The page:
|Publication number||US6207097 B1|
|Application number||US 09/251,699|
|Publication date||Mar 27, 2001|
|Filing date||Feb 17, 1999|
|Priority date||Feb 18, 1998|
|Publication number||09251699, 251699, US 6207097 B1, US 6207097B1, US-B1-6207097, US6207097 B1, US6207097B1|
|Inventors||Norma Jean Iverson|
|Original Assignee||Norma Jean Iverson|
|Export Citation||BiBTeX, EndNote, RefMan|
|Patent Citations (37), Non-Patent Citations (1), Referenced by (20), Classifications (14), Legal Events (3)|
|External Links: USPTO, USPTO Assignment, Espacenet|
This application claims the benefit of U.S. Provisional Application Ser. No. 60/075,146, filed Feb. 18, 1998. This Provisional Application Ser. No. 60/075,146 is hereby incorporated by reference in its entirety into the present application.
1. Field of the Invention
This invention pertains generally to methods for fabricating three dimensional objects, and more particularly to methods for generating such objects using stereolithographic techniques.
2. Description of the Background Art
Stereolithography is a technique that was originally developed for rapidly producing prototypes of three-dimensional physical parts that are designed using computer-aided design (CAD) methods. This technique is basically a “three-dimensional printing process” that produces a solid plastic model of the CAD part by using a laser beam to draw cross sections of the part on the surface of a photo-curable liquid plastic or resin. The apparatus for carrying out this method, termed Stereolithography Apparatus (SLA), includes a computer program for slicing the CAD model into thin cross sections. One embodiment of this method includes focusing a laser beam to a small intense spot on the surface of the liquid resin by means of a computer-controlled optical scanning system. The beam cures liquid resin to a solid at the locations on the surface corresponding to the cross section of a given layer in the CAD model. A computer-controlled elevator system then lowers the newly-formed layer into the liquid for a distance comprising the layer thickness, and another layer is formed on top in a similar manner, such that each layer adheres to the layer below it. The solid model is thus built up, layer by layer, from successive cross sections of the CAD model, starting from the bottom up to the top of the model. The entire process is controlled by a computer, which effectively converts the CAD data for a physical three-dimensional object into a solid model realization.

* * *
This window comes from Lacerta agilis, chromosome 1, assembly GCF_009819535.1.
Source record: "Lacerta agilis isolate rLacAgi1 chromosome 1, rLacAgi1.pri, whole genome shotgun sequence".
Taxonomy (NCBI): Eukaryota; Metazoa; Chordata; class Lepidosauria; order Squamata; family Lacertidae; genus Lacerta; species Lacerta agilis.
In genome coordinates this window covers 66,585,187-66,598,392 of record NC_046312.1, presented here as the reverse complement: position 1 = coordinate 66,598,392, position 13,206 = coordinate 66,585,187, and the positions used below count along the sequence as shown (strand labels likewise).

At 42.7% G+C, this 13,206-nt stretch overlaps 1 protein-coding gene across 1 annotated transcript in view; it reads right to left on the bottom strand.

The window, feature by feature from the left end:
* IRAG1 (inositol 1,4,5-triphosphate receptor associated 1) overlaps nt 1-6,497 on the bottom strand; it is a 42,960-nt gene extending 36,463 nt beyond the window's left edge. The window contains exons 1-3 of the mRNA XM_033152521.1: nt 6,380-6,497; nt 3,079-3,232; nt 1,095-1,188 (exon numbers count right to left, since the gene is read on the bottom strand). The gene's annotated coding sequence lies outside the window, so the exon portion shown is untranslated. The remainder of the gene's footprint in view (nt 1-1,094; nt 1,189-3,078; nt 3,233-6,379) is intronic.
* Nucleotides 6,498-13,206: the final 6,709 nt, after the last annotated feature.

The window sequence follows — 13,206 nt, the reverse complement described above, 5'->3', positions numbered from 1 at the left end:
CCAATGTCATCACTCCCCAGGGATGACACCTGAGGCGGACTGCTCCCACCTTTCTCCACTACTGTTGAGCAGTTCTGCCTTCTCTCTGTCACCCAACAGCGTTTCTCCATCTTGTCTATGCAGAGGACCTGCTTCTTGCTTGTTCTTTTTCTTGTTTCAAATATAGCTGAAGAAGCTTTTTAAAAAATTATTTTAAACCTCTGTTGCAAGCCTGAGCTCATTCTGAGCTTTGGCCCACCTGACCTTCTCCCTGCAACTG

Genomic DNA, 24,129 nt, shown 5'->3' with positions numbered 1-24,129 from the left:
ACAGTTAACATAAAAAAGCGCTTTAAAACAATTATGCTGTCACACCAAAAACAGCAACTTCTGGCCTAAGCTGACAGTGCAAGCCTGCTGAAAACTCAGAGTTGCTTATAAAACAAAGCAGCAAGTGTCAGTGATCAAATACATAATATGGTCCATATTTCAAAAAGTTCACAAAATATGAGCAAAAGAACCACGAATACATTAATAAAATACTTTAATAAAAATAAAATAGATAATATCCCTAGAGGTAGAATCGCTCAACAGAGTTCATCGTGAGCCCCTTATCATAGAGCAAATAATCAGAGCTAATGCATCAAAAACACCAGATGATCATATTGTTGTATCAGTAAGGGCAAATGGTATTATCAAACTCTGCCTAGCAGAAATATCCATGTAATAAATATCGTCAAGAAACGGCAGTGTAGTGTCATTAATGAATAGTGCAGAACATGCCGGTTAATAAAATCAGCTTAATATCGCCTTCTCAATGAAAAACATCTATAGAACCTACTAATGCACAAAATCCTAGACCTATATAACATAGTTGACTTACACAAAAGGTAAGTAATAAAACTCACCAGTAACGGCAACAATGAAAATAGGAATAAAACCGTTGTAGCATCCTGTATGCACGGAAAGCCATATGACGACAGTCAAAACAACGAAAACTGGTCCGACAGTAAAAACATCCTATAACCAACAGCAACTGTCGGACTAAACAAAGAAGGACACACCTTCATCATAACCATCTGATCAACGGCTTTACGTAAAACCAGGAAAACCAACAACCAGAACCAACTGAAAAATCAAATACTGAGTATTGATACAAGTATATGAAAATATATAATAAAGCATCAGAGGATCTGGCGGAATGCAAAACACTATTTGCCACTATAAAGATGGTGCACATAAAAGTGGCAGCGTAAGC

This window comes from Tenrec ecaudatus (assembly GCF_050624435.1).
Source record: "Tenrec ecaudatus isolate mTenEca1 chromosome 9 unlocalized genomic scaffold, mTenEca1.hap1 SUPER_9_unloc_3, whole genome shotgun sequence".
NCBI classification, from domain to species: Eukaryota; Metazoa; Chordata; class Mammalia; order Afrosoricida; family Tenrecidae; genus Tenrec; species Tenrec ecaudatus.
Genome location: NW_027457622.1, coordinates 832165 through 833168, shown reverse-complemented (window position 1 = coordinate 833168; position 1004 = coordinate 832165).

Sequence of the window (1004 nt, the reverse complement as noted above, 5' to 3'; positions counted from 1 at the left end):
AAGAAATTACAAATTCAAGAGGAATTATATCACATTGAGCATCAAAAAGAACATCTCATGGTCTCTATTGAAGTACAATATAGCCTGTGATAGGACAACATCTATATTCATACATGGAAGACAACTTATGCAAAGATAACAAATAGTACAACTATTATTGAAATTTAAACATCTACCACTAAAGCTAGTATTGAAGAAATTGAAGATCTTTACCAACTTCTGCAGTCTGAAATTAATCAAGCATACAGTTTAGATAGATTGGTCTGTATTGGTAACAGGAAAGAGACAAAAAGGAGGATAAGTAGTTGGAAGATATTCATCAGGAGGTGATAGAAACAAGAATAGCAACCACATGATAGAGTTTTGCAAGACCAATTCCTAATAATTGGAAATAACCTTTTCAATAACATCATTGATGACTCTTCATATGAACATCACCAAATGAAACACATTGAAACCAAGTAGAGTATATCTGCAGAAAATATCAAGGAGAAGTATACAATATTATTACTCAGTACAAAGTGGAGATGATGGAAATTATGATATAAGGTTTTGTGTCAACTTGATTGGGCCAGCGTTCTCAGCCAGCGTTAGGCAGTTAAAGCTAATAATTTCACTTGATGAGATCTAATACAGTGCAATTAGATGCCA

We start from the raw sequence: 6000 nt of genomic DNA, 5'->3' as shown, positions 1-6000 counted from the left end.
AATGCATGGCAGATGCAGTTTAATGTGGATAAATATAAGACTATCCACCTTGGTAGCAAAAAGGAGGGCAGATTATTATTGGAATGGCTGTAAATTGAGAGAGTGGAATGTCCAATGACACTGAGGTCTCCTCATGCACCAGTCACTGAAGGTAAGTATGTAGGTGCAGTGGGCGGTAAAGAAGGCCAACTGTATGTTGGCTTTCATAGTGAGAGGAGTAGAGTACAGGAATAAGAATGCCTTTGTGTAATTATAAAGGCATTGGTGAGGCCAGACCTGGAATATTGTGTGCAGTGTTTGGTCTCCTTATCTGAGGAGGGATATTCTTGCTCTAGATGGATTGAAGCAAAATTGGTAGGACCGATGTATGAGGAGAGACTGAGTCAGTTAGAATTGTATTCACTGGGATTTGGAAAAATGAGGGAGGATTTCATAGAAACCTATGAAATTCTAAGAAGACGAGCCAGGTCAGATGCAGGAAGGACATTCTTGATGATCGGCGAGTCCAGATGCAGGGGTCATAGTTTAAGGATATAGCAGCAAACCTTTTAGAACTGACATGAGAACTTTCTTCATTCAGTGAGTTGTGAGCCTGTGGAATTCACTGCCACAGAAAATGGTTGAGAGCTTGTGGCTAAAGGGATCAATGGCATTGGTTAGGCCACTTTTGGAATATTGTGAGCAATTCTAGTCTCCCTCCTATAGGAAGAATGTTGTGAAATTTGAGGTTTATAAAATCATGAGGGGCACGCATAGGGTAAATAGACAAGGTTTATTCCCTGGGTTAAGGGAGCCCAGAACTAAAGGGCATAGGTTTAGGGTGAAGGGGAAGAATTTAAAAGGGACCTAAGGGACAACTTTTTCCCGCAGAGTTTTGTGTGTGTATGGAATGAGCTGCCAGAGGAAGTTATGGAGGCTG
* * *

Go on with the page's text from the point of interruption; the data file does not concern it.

This technique has been described in detail in the technical literature, including a series of patents that disclose this technique and associated SLA devices. Reference is made to U.S. Pat. No. 4,575,330 (Hull), issued Mar. 11, 1986, which is one of the earlier patents describing this technology. This technique has been further discussed extensively in the text entitled Rapid Prototyping and Manufacturing; Fundamentals of Stereolithography by Paul F. Jacobs, published in 1992 by the Society of Manufacturing Engineers. The foregoing references are incorporated herein by reference. Apparatus for carrying out this technique is currently manufactured and sold by 3D Systems, Inc. of Valencia, Calif.
Previously, the known stereolithographic systems have been used to fabricate relatively large prototype parts of limited precision. The above-identified reference, “Rapid Prototyping and Manufacturing; Fundamentals of Stereolithography”, p. 314, reports that the overall dimensional accuracy of prototype parts fabricated by SLA approaches 5 mils (0.005 inches), compared with the CAD model values. This 5-mil resolution value is the extreme limit, and SLA-fabricated parts more typically have a resolution in the 10 mil region. The SLA system manufactured by 3D Systems, Inc. produces parts in which the minimum horizontal feature size is limited to about 10 mils, and the laser beam positioning accuracy is limited to 5 mils (SLA-250 User's Manual, Page B-1). Therefore the stereolithography technique that is known to persons of ordinary skill in the art is unsatisfactory for production of very small parts with high precision, where the above resolution limits exceed the acceptable tolerances for such high precision parts. It is desirable to adapt and modify the known stereolithography techniques for fabricating small parts with accuracies and tolerances at least 10 times smaller than the above limits (i.e. 10 times higher precision).
The present invention comprises an improved method for stereolithographic fabrication of small precision plastic parts. This method is an adaptation and modification of the stereolithographic methods disclosed previously and known to persons of ordinary skill in the art. In a preferred embodiment, the method is carried out using the SLA 250-40 stereolithography system manufactured by 3D Systems, Inc. of Valencia, Calif., with an epoxy-based resin material sold under the trademark CIBATOOL SL 5170, and manufactured by Ciba-Geigy, Ltd. of Marly, Switzerland. The SLA-250 system is sold with a user's manual which describes in detail the method specified by the manufacturer for fabricating parts with the system. Therefore, the method of the present invention comprises additional steps with reference to the manufacturer's specified method, and also modifications of these steps. In short, this invention is an improvement of previously known techniques for stereolithography, as will be understood by persons of ordinary skill in the art who are familiar with the above user's manual, together with the other references identified above.